Like I know I can never hold an admin post. I just won't do the paperwork. I either eat it (jobs/tasks) like wildfire and it's done, or wait so long to do it, the paper it's written on could decompose by itself.
@smerp @RussSharek and if there's a way to tap into the 'teambuilding' market in big companies... they have lots of money. -I am no good at knowing how to get in there. I have the workshops... (I take instruments and get non-musicians making a string orchestra) but I'm not a gifted admin or publicist
@RussSharek personally I'm not sold on the rewards thing. On the one hand, I see people making rewards I'm not interested in, and on the other, I see others making rewards that they would normally release to everyone.
So it seems a bit artificial to me.
Personally, I do make things that could be turned into rewards, but I've never felt like Patreon was for me. I am working on an album, and it's going on Bandamp (with free downloads) and that's about it.
Otoh I'm not trying to make a living.
Do send me a link to your album project. :)
I think we managed to tilt the rewards on our show to fit the feel of what we were building, but in the end it did feel like focus creep.
I've been fortunate that I've not required crowdfunding to continue. I have been interested in using it to supplement self-funded outreach work though.
@RussSharek will do once something is online about it. I'll probably wait until the album is finished.
@RussSharek I already get business cards printed and need graphics for the covers of my works. Business card service I use also prints stickers, so one of my rewards is stickers.
@RussSharek I commission artwork for postcards-as-rewards but this is also artwork I can use as cover art. The postcards all have a link to my website, so if people put them on noticeboards etc they are more advertising for me.
@RussSharek Currently using a mix of Patreon (pay-per-thing) and PayPal (monthly subscription). See artsyhonker.net/support
@RussSharek Also: I post things quarterly, generally.
@RussSharek (The physical rewards, I mean. Average about one new piece of choral music per month.)
@RussSharek None of this is entirely seamless, but paid work always has overheads. Also: I'm trying to move away from depending on any one platform. All platforms are like unto MySpace, and verily the Bad Idea Bears frolic behind paywalls.
@RussSharek And while the actual sheet music I produce is eminently shippable, it's... not in and of itself that meaningful for individual patrons. Choral music needs a choir.
@RussSharek So I feel like...dunno. I'm looking for artwork anyway. I'm having stuff printed anyway. Four times a year I spend an afternoon writing postcards and stuffing envelopes. It's not a bad deal for me.
@RussSharek When I first started out I was hand-drawing each postcard, which was definitely not sustainable.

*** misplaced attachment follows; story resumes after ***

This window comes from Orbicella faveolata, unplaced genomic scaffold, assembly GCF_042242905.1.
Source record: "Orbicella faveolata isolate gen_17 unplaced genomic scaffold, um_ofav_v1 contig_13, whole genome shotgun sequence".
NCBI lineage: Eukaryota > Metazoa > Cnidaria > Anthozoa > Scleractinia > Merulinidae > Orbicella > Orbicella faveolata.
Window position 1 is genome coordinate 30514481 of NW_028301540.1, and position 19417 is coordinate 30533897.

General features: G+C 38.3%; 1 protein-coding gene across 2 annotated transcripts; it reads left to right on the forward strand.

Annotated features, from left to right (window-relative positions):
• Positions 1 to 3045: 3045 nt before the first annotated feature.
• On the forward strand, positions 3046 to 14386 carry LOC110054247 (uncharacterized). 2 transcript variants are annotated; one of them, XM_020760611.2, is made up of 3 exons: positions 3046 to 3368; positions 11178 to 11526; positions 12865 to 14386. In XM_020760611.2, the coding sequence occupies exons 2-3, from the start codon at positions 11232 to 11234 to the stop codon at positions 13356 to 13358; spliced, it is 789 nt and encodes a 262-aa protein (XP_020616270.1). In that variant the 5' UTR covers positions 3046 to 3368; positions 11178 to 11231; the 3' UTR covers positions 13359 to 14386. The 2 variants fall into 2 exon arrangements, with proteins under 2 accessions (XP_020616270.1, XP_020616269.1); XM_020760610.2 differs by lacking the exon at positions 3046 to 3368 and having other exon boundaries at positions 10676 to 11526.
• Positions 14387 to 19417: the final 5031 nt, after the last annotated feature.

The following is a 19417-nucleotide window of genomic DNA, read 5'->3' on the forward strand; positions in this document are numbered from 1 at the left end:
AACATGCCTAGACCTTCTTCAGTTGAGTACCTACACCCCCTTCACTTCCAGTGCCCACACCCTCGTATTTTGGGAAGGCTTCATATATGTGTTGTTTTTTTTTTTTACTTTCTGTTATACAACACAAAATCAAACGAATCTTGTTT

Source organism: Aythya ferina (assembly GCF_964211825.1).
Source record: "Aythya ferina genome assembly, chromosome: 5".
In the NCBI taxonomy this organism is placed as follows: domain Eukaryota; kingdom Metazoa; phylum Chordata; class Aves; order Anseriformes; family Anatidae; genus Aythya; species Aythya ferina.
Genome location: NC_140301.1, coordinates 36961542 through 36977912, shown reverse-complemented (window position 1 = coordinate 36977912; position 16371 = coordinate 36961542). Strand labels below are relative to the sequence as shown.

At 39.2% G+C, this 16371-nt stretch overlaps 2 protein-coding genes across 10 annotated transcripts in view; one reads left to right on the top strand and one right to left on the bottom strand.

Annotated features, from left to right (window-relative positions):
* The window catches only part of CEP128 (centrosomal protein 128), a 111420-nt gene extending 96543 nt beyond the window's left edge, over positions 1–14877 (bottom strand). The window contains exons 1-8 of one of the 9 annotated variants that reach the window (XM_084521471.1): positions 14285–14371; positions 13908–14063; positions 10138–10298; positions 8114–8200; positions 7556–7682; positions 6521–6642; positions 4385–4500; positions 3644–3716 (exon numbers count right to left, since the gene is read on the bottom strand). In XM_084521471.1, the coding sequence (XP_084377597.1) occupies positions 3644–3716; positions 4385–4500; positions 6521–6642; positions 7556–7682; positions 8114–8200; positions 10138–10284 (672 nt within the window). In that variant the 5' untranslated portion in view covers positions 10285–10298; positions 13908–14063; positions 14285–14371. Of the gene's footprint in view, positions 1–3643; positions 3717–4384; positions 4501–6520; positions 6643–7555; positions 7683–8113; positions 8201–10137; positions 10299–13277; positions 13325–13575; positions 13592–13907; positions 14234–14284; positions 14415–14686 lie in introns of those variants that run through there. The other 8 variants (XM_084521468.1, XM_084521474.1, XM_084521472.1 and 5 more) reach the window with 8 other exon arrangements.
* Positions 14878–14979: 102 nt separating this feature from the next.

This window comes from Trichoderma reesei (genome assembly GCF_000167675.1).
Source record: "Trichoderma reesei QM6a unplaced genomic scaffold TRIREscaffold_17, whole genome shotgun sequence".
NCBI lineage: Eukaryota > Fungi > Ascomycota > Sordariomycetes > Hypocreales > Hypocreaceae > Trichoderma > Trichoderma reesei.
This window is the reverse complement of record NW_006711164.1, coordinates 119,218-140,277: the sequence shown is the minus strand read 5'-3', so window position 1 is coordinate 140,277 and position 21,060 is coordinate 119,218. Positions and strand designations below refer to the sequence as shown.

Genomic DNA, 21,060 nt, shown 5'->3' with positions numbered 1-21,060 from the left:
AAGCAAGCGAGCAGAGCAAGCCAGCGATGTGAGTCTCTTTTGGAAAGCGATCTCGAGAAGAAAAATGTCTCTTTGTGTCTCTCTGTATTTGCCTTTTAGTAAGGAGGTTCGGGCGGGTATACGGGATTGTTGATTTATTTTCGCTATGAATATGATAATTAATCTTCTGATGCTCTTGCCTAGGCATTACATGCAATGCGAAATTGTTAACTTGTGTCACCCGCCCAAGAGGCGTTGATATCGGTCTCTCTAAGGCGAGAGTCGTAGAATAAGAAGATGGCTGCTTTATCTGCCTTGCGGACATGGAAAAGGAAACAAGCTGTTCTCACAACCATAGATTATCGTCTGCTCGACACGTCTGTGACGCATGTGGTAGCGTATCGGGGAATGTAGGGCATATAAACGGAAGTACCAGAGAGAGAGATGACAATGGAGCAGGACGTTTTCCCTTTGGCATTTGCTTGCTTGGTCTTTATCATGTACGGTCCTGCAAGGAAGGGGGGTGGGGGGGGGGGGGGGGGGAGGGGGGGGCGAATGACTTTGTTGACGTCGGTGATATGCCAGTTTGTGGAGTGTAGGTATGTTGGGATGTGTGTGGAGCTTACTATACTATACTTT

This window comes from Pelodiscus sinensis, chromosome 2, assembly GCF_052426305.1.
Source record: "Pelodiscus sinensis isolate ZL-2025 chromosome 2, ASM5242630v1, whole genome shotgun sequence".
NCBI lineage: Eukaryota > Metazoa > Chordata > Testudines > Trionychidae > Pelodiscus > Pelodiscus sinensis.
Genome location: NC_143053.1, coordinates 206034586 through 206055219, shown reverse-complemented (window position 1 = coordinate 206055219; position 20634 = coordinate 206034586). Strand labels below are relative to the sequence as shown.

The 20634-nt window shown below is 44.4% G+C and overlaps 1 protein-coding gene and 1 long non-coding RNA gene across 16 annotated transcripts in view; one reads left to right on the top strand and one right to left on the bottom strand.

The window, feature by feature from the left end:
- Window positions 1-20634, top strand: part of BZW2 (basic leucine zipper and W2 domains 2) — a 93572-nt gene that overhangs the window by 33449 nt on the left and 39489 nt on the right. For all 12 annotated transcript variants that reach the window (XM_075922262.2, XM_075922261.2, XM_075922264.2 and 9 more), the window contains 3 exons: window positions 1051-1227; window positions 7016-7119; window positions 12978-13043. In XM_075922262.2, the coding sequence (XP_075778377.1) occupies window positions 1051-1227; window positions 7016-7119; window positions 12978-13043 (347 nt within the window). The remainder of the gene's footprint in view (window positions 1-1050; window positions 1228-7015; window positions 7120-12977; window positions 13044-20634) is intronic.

@artsyhonker Precisely the sort of thing you can't get circus performers who aren't crafting-minded to do. :)
I don't know. I think sheet music is a fairly cool perk.
@RussSharek Yes, but it's free online already, and expensive enough for me to produce bound copies that I only offer it at higher tiers.
The difficult lesson I'm trying to learn at the moment is balancing "having" to engage on mainstream media because my work is primarily local (and that's where the locals are) and not getting swallowed whole by that monster.
I'd love to travel more, and increase the reach of my work. The trick is a big part of what I do is about live human experiences, and so that doesn't always transfer to video or similar media well.
That said, I'm ready to tour almost any time, for both performances and teaching.
@RussSharek @lauraritchie Basically he'd say "okay, I'll do a very cool concert *in your house* but you have to put me up overnight or for a couple of nights," and they would invite like 10 friends who paid $20 each or something. And then he'd drive to the next place. I don't know if he broke even on the tour but he certainly gained fans for his mailing list.
Much of what I do and teach needs in person feedback, though overall coaching and direction could be done via video.
I sometimes critique performance material that way. Works well for that sort of thing, where you're picking apart an existing work. I suspect it'd be far harder to create in that context.
@artsyhonker I wasn't aware Paypal had a monthly subscription option. Cool!
We use it for our virtual tipjar already.
@artsyhonker Stickers are a REALLY big deal to people.
We also have a weird tradition with buttons. There's one button we have of our logo that is ONLY available by gift from our performers. You can't buy it anywhere, and if you have one it means you met one of us and had a real interaction.
Kind of our secret decoder ring.
@RussSharek I *love* this idea. Might do something similar for a particular project of mine!
@artsyhonker We didn't set out to do it. It became a thing and we stuck with it as we grew.
We now have some character buttons and other goodies we're hoping to add to a store in 2018.